I currently have boards for 31 (out of 66) books of the Bible and continue to slowly curate pins that will provide INSPIRATION for illustrated Bible journalers.

I am enjoying the process of adding pins to these boards, however I've discovered that some images have been pinned without the link back to the original source. This is disappointing, and I have chosen not to add those pins to my boards. I often hear someone say that she got a recipe or craft idea from Pinterest, when in reality the idea came from someone who posted on a blog or uploaded a photo to a gallery or Instagram account. I think Pinterest is a wonderful resource! It's like having a basketful of fabulous magazines to flip through for INSPIRATION and ideas, but let's be sure to give the "author" credit when we use them!

If you're posting illustrated Bible journaling pages online, please share a link in the comments as I'd love to pin your examples.

Monday, May 16, 2016

All The Light We Cannot See - book review

The 2015 Fiction Pulitzer Prize winner was written by Anthony Doerr over a period of ten years.

All the Light We Cannot See primarily follows two characters during World War II. The story begins in 1944, then travels back to 1934 where each of the characters' story begins.

Marie-Laure is a blind French girl whose father works as a key master at the Paris Museum of Natural History. When Marie-Laure lost her sight at the age of six, he built a miniature version of the city so that she could learn her way around. In the midst of the war, Marie-Laure and her father leave Paris to live with her great-uncle in the city of Saint-Malo.

Werner is a German orphan who finds an old radio and listens to late night broadcasts with his sister Jutta. He becomes a soldier to avoid working in the coal mines where his father lost his life. He has a natural talent for building and repairing radios and transmitters.

There's so much more in this novel (a German soldier determined to find jewels for Hitler's [unrealized] museum, a huge gemstone called the "Sea of Flames", the story of those late night broadcasts, resistance workers, how Marie-Laure and Werner's paths cross, etc), but I don't want to spoil any of it!

All the Light We Cannot See is beautifully written, with no extraneous words, yet with exquisite detail. I really wanted a nice fairy tale ending, but this is a war time novel after all - there are quite a few characters and some are killed or simply disappear. However, there are several chapters at the end of the book that let the reader see what happens to some of the characters after the war. I highly recommend this book.

Have you read this book? Please share your thoughts in the comments.

Sunday, May 15, 2016

Using the Leftovers

A couple of months ago, I purchased a set of the new Illustrated Faith Books of the Bible tab stickers (this sheet and this sheet). Last week I finally took time to add them to my Bible.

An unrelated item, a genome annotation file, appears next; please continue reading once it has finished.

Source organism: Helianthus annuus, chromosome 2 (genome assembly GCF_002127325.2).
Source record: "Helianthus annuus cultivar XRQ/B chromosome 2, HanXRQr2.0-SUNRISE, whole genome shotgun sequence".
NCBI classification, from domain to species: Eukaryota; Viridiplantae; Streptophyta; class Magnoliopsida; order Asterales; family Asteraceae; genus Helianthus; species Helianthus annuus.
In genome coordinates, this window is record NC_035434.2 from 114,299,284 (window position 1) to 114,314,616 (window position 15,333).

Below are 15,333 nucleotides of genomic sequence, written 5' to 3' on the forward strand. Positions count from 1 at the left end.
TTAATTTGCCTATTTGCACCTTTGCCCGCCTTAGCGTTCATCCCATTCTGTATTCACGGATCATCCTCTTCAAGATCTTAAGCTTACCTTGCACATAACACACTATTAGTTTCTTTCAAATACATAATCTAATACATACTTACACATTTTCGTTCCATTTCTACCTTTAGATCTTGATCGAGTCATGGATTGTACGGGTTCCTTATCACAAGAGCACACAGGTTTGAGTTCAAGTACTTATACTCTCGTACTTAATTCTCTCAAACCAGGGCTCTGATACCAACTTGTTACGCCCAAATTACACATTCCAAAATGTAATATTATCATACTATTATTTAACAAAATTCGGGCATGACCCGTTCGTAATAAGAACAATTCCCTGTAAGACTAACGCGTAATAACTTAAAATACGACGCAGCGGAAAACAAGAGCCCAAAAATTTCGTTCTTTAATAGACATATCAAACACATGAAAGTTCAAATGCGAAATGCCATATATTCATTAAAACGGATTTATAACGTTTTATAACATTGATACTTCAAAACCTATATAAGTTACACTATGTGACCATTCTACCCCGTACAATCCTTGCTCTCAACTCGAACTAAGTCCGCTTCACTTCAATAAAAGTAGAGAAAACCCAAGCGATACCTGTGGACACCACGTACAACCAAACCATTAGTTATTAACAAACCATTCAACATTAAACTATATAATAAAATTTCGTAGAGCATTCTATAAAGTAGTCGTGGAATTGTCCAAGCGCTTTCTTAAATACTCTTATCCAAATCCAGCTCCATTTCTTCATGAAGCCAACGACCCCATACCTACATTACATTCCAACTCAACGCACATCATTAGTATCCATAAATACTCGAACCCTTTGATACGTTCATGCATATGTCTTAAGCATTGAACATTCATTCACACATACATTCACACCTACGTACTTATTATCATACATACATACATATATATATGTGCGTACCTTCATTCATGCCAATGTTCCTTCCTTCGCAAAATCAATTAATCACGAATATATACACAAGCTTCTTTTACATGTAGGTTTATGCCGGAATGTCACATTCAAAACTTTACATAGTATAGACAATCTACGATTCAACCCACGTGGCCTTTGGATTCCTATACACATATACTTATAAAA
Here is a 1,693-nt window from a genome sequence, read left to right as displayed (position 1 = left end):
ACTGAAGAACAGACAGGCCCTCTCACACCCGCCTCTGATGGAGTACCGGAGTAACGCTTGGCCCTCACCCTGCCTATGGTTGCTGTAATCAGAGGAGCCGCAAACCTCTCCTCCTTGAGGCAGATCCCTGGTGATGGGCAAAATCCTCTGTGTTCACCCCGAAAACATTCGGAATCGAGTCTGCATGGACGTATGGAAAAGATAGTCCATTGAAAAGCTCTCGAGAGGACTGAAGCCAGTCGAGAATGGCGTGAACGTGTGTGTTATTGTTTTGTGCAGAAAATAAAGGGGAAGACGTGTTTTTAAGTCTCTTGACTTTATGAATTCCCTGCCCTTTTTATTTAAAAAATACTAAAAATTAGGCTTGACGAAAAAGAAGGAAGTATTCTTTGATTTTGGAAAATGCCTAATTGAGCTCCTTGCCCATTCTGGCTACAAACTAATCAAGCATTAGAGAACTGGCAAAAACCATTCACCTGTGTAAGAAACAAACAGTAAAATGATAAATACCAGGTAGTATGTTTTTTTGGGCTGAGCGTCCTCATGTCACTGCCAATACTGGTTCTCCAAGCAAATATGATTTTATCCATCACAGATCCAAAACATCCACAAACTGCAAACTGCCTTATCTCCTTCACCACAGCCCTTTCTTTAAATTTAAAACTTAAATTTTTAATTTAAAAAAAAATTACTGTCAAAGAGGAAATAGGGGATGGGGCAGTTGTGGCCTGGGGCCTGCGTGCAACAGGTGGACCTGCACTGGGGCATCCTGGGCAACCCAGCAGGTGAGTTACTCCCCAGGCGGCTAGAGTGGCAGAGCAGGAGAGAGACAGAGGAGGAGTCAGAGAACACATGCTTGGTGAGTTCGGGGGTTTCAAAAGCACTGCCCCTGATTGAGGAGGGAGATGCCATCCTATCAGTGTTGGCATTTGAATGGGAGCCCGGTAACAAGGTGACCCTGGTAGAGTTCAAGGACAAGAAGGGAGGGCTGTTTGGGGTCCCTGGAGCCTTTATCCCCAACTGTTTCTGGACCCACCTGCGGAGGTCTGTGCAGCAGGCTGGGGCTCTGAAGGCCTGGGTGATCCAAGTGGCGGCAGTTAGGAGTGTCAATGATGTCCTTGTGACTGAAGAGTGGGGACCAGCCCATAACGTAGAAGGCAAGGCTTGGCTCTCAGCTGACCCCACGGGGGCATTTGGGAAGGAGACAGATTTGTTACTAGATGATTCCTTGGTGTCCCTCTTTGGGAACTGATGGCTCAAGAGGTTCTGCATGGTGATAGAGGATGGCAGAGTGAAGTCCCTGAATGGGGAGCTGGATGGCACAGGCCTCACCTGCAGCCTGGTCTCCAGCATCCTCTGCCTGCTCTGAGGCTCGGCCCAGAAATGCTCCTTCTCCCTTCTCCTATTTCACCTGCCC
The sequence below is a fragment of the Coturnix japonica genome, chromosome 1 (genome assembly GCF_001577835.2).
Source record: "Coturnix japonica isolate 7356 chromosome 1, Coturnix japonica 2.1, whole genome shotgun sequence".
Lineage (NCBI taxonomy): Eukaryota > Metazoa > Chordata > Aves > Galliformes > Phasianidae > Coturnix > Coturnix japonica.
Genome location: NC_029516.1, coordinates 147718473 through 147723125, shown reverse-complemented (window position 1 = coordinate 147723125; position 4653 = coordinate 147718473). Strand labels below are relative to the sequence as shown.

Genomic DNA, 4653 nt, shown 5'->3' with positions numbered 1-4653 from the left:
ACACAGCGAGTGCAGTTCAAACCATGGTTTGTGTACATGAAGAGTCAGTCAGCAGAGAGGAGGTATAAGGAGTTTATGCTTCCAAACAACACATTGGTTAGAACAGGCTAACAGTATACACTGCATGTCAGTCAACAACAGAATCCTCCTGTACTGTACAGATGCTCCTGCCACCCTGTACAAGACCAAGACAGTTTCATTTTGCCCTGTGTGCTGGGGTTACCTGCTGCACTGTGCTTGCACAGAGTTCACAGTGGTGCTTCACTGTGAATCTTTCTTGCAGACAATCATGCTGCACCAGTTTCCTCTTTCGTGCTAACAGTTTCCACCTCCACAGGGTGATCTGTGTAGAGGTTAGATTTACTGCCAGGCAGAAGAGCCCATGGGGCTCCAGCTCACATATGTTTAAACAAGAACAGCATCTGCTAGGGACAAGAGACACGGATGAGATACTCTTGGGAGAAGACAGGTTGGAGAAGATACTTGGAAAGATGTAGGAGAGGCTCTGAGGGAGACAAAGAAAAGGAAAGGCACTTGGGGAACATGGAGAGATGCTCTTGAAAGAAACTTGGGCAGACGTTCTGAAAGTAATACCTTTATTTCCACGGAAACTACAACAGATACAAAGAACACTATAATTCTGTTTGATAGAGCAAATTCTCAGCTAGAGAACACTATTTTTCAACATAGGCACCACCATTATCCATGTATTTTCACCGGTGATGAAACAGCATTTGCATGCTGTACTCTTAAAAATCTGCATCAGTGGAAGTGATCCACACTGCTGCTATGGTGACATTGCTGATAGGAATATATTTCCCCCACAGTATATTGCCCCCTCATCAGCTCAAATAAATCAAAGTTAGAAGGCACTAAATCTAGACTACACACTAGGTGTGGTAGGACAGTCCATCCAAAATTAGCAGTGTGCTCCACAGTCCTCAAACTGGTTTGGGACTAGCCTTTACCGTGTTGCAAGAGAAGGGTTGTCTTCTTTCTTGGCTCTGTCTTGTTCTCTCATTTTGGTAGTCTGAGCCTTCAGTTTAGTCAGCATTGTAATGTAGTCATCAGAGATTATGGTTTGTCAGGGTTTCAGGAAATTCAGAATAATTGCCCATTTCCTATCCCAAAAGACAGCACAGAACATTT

When I finished, I noticed that the leftover sticker sheets looked like little frames where I'd removed the tabs.

I was inspired to use them in my Bible to illustrate the seven days of creation. I lined up seven "frames" and drew and colored a picture for each day.

I really like the way this graphic coordinates with my illustration for Genesis Chapter 1 and reminds me once again of how God created everything!

Have you used any leftovers lately?

Repeating Shapes

I've had several pieces of 12x12 cardstock with 1 inch square punch-outs in my stash for several years. (Some of you may remember that I used a red one for a layout a couple of years ago.) This week I punched all the squares out of a blue sheet, then removed some of the dividing strips to create frames for six photographs.

The squares (and the star embellishments) qualify this layout for Shimelle's challenge to repeat a shape on your page. I created a companion page with a title and journaling, which also repeats the star shapes.

Another very different layout that repeats a shape showcases a small photo of me surrounded by hot air balloons. Several of the images were pre-printed on the background paper, and I fussy cut others from the sticker sheet that went with this Bo Bunny Beautiful Dreamer Collection.

I've linked up several of my layouts with Shimelle's challenges and have some others to share soon. Overall for (inter)National Scrapbook Day and the week following I completed 16 layouts and have 3 that are in-progress. Did you join in any challenges this year? How many layouts did you complete?

Thursday, May 12, 2016

Shimelle's (i)NSD Challenges

I have to admit that I had not really read through all of Shimelle's posts before completing some of these layouts while visiting my friend LeAnne this week. However, when we went through the (inter)National Scrapbook Day challenges, I was happy to discover that I had something to submit for quite a few of the them.

First, my layout showcasing photos from our ride on the Galveston-Port Bolivar Ferry works for the challenge to create a page using red and blue.

Next, it was a totally happy coincidence that I had pulled a shaped paperclip to use as an embellishment . . .

on this layout with photos from several years ago.